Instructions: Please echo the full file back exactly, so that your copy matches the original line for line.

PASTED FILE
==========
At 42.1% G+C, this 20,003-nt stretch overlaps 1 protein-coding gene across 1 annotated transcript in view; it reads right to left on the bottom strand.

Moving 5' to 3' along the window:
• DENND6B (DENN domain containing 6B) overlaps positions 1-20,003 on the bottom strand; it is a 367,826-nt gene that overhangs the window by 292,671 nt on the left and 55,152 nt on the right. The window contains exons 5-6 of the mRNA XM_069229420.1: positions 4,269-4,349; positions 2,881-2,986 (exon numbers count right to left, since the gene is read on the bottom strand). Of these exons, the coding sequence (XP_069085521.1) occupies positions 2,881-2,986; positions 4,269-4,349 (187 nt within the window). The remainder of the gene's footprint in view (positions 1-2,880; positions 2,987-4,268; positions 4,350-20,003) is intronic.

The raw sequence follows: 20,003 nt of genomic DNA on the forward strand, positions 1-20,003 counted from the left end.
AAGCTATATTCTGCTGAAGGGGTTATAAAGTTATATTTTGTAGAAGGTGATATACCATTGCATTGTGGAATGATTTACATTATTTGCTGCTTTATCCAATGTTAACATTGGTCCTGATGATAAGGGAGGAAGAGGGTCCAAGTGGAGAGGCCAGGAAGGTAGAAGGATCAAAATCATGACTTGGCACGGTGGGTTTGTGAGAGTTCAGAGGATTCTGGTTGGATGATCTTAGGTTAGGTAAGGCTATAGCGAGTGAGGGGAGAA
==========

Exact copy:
At 42.1% G+C, this 20,003-nt stretch overlaps 1 protein-coding gene across 1 annotated transcript in view; it reads right to left on the bottom strand.

Moving 5' to 3' along the window:
• DENND6B (DENN domain containing 6B) overlaps positions 1-20,003 on the bottom strand; it is a 367,826-nt gene that overhangs the window by 292,671 nt on the left and 55,152 nt on the right. The window contains exons 5-6 of the mRNA XM_069229420.1: positions 4,269-4,349; positions 2,881-2,986 (exon numbers count right to left, since the gene is read on the bottom strand). Of these exons, the coding sequence (XP_069085521.1) occupies positions 2,881-2,986; positions 4,269-4,349 (187 nt within the window). The remainder of the gene's footprint in view (positions 1-2,880; positions 2,987-4,268; positions 4,350-20,003) is intronic.

The raw sequence follows: 20,003 nt of genomic DNA on the forward strand, positions 1-20,003 counted from the left end.
AAGCTATATTCTGCTGAAGGGGTTATAAAGTTATATTTTGTAGAAGGTGATATACCATTGCATTGTGGAATGATTTACATTATTTGCTGCTTTATCCAATGTTAACATTGGTCCTGATGATAAGGGAGGAAGAGGGTCCAAGTGGAGAGGCCAGGAAGGTAGAAGGATCAAAATCATGACTTGGCACGGTGGGTTTGTGAGAGTTCAGAGGATTCTGGTTGGATGATCTTAGGTTAGGTAAGGCTATAGCGAGTGAGGGGAGAA